Important question is is this directed to skeptics, skeptics of paranormal explanations for unknowns or debunkers.

Everyone is a skeptic, you are by starting this thread, so could you clarify who this thread is directed at, I assume skeptics simply of paranormal explanations however not so sure as of late as there is a ignorance in the air that seems to have quite an effect on many minds, mine included.



posted on Oct, 2 2014 @ 02:01 PM
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originally posted by: sheepslayer247
Are you saying that the information provided is not accurate? There are other sources than Wikipedia that give the same information.

Absolutely not...

If you cited a source that had credibility, I would look at it.

If you cite something like Wikipedia on the other hand, I won't even bother wasting my time.

All I'm saying is that anyone who trusts what Wikipedia says is gullible.

Even if you are only a minority one, the truth is the truth.




posted on Oct, 2 2014 @ 02:11 PM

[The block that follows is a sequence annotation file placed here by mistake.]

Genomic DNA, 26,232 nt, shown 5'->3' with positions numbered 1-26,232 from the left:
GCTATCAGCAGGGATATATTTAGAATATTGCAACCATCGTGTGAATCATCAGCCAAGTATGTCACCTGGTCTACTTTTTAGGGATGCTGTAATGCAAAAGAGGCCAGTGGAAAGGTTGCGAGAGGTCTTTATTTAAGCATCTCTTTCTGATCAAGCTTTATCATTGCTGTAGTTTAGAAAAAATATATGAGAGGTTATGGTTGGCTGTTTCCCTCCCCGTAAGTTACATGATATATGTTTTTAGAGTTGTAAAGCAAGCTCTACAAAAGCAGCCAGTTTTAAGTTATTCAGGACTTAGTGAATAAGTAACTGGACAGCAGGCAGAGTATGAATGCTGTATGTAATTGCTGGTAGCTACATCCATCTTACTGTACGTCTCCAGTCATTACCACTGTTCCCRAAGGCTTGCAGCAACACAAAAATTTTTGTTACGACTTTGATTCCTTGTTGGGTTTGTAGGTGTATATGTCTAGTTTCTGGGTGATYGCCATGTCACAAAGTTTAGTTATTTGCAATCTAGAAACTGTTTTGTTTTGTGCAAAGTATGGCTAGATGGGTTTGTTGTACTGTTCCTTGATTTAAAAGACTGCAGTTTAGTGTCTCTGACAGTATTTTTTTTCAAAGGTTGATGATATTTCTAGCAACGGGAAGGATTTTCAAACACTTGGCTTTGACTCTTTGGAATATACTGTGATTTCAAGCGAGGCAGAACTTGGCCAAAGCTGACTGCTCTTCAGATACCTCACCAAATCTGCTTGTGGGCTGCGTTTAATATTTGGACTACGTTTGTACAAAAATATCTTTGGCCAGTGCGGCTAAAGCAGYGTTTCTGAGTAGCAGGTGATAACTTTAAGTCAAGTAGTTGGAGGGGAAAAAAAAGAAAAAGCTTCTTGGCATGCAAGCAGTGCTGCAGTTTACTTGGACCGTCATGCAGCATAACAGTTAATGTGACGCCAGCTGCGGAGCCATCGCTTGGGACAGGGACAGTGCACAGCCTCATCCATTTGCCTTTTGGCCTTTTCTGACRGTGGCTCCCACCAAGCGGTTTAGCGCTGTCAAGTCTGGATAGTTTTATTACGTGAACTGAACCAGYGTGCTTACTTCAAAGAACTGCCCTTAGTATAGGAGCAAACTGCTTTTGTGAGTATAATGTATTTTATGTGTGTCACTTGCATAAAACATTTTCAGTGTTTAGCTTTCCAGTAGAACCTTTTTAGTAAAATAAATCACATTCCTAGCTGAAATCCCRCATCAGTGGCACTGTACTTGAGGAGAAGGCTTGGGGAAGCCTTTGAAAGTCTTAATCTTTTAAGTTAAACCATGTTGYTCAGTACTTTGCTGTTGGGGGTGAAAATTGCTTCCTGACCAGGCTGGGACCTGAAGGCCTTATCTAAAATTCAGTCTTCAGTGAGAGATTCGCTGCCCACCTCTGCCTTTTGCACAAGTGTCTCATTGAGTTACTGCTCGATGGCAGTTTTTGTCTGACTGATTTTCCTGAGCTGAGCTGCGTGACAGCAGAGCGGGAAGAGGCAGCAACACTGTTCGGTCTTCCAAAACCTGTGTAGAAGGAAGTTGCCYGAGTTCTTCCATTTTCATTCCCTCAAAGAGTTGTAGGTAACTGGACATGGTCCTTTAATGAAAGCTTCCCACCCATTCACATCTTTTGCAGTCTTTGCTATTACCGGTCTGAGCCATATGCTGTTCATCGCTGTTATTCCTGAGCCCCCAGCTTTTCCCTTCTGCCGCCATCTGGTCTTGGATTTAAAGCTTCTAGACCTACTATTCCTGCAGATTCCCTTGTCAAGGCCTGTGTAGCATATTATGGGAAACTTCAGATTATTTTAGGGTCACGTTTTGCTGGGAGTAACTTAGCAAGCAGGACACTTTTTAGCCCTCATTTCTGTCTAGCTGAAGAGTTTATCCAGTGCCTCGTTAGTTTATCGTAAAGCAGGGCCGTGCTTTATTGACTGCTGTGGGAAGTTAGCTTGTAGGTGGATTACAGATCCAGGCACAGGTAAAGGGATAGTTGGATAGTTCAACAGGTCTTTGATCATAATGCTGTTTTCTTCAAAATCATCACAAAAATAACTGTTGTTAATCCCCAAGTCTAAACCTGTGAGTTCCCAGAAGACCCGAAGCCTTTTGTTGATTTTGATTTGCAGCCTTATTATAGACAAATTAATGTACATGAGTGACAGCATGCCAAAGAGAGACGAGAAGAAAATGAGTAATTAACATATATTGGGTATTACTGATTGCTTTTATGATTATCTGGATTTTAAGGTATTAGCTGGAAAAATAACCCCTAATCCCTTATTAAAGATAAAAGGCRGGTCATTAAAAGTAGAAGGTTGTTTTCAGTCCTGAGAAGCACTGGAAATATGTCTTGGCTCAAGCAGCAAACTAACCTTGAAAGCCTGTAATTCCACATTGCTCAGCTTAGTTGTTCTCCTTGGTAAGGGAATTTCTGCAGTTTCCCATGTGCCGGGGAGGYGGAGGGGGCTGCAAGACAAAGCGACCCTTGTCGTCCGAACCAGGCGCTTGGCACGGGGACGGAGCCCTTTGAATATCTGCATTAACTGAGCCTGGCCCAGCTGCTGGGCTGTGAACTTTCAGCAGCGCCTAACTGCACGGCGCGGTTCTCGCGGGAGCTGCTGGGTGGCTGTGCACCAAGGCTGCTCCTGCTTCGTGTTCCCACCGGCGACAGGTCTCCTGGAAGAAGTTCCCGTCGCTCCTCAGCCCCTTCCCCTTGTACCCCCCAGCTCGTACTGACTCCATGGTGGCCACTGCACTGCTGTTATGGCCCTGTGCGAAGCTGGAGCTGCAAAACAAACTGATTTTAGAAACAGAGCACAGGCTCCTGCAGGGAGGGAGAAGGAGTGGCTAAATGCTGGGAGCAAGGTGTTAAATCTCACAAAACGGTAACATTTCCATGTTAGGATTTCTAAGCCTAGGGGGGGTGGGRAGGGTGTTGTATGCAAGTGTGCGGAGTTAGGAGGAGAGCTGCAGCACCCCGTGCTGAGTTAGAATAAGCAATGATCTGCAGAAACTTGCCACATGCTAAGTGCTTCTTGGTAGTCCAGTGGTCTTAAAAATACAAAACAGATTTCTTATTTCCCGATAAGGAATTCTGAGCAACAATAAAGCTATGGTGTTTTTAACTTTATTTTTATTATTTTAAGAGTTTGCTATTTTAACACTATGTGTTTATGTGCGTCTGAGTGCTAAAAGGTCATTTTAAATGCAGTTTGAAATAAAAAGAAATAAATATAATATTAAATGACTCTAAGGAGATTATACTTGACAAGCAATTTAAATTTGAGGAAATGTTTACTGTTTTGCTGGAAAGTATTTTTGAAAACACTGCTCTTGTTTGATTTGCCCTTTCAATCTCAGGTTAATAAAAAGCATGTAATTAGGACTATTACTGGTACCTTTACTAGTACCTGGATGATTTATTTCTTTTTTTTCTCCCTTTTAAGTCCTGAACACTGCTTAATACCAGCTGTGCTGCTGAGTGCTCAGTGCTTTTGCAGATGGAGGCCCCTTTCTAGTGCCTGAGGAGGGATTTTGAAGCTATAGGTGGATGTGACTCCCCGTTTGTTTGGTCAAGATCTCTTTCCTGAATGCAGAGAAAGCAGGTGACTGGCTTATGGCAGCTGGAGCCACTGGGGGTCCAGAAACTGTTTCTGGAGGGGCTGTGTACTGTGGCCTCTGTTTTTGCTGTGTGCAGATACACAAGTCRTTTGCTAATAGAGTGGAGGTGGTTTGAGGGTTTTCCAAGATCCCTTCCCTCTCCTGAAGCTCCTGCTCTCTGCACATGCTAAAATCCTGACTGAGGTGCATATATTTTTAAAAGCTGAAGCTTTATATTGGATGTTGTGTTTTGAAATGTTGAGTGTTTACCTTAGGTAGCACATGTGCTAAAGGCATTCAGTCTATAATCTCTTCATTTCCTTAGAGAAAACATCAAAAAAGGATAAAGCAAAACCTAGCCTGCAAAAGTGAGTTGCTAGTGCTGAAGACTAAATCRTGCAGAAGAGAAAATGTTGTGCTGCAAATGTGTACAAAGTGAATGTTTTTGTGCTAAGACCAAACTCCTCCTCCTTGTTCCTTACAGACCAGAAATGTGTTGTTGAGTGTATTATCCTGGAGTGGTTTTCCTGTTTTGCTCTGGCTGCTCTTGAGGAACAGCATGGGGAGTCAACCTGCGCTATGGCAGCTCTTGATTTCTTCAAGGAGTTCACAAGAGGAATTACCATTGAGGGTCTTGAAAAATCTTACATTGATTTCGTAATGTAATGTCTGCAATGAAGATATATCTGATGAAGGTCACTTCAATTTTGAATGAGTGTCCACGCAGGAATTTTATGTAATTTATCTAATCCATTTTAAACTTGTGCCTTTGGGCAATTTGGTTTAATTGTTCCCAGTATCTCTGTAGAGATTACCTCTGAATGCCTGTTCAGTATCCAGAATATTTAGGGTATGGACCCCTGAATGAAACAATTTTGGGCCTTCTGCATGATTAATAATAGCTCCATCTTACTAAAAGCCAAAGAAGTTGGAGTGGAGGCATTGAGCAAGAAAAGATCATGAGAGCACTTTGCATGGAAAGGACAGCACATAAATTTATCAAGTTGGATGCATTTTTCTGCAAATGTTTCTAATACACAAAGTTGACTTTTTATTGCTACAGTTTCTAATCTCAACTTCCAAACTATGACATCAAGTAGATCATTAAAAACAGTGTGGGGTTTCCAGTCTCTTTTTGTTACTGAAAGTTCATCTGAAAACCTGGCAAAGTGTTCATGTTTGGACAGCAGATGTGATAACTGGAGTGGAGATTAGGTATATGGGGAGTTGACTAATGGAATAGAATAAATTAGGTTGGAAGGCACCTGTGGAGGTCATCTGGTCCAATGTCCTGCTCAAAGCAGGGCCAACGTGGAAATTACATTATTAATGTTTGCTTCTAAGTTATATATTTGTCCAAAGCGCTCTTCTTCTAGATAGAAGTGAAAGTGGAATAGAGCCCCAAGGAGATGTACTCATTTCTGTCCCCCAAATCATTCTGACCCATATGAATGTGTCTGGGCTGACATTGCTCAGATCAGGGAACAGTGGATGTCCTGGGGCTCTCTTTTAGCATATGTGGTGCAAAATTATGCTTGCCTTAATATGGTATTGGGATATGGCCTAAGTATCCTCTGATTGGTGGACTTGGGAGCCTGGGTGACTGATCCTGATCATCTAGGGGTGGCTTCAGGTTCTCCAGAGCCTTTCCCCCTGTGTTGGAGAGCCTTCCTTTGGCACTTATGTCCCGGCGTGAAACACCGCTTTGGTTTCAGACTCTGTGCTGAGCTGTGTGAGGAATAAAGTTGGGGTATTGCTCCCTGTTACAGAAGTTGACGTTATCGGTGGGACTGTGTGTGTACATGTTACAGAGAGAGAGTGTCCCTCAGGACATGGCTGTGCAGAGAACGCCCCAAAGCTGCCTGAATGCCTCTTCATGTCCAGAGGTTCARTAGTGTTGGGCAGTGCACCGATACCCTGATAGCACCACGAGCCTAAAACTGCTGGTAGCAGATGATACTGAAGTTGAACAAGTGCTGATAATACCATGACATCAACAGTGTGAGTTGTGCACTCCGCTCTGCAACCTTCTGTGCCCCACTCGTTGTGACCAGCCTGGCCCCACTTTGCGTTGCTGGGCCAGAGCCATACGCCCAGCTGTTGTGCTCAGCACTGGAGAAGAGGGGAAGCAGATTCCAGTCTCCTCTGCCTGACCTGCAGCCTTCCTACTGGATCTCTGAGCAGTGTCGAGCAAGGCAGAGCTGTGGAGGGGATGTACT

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originally posted by: LoneCloudHopper2
I'm sorry, skeptics, I can appreciate your fear of the unknown, but your assertions speak of, dare I say, self-delusion to me. At this point, the writing is pretty bold on the wall.


Dare I say, I think you're self projecting quite a bit of yourself onto others (skeptics).

When people bring Soul Weight (and the like) into a conversation about being a valid argument for the paranormal, you know that individual did no research whatsoever. They likely acquired their information off some terrible TV show like Ancient Aliens, or worse, some New Age Mystery website, and took it as truth without question.

This is why I have no faith in the paranormal field at large. Belief systems and confirmation bias gone wild!
edit on 2-10-2014 by Calalini because: (no reason given)



posted on Oct, 2 2014 @ 02:28 PM
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I know what u mean . When my team go into a location to investigate . We go in with the intention to prove its not haunted and if we cant prove that well .. if people go into a house thinking its haunted they have planted the seed and any little noise will be a ghost to them there imagination will take over .that's just my opinion .thanks